By Christine Arrington
The Jon M. Huntsman School trains leaders to be ethical, effective, and entrepreneurial. People in top leadership positions face many challenges, a number of which can be considered under the rubric of “balance.” How much to invest, for example, balanced against how much to harvest. Aggressively seeking short-term growth, balanced against the long-term needs of customers and employees. We spoke to six outstanding leaders, who all have degrees from Utah State—five in business and one in engineering—to find out how they have balanced their leadership challenges and pressures, while creating value.
1971 BA from Yonsei University (the oldest private university in Korea, based in Seoul), 1973 MBA from USU, CEO from 1988 to the present of Kiswire Trading, Inc., a global leader in the specialty steel industry. Click here for an extended biography.
Young-Chul Hong’s father, Suk-Cheon Hong, founded a company in 1945 that became Kiswire Trading in 1960. After Young-Chul earned an MBA at Utah State in 1973, he returned to Korea to work with his father, rising to President and CEO in 1988. The firm had revenue of about $200 million then, and this year revenue will be about $2 billion.
In somewhat characteristic Asian fashion, the company describes itself in almost poetic terms: “As a child’s piano melody floats through your home, As cars weave through the morning traffic, As a bridge sparkles in the early morning sunlight, And as an elevator takes you up to the office, Much more than you realize, Kiswire is near, Making our world a better place.”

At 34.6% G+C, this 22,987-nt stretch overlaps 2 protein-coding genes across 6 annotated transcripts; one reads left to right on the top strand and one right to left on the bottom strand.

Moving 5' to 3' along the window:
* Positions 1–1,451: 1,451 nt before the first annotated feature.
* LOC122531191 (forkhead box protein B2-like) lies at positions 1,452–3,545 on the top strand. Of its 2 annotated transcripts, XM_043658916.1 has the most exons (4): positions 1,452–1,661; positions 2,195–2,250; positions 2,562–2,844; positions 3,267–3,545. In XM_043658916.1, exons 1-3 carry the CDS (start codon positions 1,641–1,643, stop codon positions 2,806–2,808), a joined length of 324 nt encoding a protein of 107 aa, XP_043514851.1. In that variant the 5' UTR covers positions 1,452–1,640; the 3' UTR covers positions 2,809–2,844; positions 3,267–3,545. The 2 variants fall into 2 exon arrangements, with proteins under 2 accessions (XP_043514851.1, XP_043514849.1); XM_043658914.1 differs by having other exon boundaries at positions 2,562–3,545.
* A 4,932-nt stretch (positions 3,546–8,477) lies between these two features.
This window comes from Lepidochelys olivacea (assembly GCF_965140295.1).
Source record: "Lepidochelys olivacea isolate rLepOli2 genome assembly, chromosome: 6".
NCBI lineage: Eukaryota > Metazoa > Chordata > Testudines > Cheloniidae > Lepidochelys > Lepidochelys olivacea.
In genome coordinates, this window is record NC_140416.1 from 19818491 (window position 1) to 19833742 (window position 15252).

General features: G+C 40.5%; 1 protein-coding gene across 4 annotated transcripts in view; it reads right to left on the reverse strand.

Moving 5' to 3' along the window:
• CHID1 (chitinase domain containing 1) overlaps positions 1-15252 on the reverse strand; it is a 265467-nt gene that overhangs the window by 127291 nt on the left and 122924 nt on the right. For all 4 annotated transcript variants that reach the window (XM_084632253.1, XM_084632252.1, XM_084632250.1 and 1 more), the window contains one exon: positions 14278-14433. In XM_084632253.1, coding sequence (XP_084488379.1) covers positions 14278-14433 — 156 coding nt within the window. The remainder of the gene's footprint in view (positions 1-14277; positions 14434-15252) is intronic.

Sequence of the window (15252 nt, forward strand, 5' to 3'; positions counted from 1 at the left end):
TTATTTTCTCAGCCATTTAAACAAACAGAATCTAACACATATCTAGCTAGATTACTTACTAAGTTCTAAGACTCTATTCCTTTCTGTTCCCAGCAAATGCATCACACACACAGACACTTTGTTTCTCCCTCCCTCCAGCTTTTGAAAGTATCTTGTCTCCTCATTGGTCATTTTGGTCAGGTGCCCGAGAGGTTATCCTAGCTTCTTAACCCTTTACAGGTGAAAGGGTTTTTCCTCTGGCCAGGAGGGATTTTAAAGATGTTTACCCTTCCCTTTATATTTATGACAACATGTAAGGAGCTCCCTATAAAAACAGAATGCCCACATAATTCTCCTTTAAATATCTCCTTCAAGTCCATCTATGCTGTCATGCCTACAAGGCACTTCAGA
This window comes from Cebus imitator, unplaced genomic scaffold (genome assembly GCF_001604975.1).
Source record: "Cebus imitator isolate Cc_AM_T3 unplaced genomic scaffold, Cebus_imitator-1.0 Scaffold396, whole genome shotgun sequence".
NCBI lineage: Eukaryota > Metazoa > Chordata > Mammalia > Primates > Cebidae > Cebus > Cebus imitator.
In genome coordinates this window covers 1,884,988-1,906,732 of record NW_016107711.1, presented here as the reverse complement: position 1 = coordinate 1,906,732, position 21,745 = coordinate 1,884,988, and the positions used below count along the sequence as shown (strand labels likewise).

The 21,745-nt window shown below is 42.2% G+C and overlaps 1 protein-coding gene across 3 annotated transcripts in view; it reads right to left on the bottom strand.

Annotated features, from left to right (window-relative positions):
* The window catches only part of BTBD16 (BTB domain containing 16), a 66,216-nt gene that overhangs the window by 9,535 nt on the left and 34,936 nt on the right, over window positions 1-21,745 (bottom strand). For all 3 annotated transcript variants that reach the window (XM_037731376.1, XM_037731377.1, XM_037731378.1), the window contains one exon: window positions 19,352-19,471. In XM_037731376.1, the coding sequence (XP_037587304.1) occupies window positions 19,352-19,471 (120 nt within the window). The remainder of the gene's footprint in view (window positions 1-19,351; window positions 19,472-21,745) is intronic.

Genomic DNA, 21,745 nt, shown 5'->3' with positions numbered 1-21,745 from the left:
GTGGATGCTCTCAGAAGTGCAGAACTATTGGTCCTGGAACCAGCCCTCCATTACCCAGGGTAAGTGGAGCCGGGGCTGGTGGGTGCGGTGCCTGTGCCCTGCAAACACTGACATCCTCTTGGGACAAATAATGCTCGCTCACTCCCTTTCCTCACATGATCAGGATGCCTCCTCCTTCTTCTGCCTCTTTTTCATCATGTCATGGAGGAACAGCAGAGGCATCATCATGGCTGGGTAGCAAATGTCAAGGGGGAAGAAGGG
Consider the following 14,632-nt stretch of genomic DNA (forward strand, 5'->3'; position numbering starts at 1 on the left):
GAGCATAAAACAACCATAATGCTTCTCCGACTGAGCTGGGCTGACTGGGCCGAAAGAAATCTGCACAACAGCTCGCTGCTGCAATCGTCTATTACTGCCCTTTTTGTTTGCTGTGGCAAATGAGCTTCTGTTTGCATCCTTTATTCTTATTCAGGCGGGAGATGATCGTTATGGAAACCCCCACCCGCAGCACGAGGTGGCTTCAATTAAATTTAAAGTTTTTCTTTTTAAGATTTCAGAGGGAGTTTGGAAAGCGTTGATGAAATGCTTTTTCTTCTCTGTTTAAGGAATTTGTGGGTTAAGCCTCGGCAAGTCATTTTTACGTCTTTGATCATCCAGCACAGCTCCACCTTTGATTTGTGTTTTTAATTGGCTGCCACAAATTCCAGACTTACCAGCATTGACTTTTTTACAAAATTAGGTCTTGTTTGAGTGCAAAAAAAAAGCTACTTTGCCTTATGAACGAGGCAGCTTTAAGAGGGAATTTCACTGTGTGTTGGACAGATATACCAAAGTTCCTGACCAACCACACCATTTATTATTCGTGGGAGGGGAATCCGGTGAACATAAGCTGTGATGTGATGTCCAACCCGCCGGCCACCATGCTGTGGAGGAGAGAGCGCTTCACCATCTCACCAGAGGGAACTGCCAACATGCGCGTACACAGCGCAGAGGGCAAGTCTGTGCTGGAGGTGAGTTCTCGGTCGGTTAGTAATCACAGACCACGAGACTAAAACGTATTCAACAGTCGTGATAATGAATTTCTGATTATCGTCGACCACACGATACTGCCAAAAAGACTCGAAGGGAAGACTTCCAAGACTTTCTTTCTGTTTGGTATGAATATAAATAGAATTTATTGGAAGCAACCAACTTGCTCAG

Young-Chul said, “The first thing I did in 1988 was ‘globalization. "I established manufacturing facilities in Malaysia in 1989, then China, and the U.S., and now I am building factories in Vietnam and India.” The company started with sales in Korea only, and today 70% of revenue comes from outside of Korea.
He made the decision in 1990 to create the only high carbon steel wire manufacturing technology R&D center in Korea. A number of significant advances have come from that, including the development in 1993 of “cable stayed bridge” wire and “suspension cable bridge” wire; then in 1997, the center developed oil-tempered wire.
Young-Chul championed the idea that “the only way to coprosper in this highly competitive market is to form a coalition between the labor union and management.” In 1995, the entire staff, including management and the labor union, issued an amazing joint resolution of “No Strikes Ever.”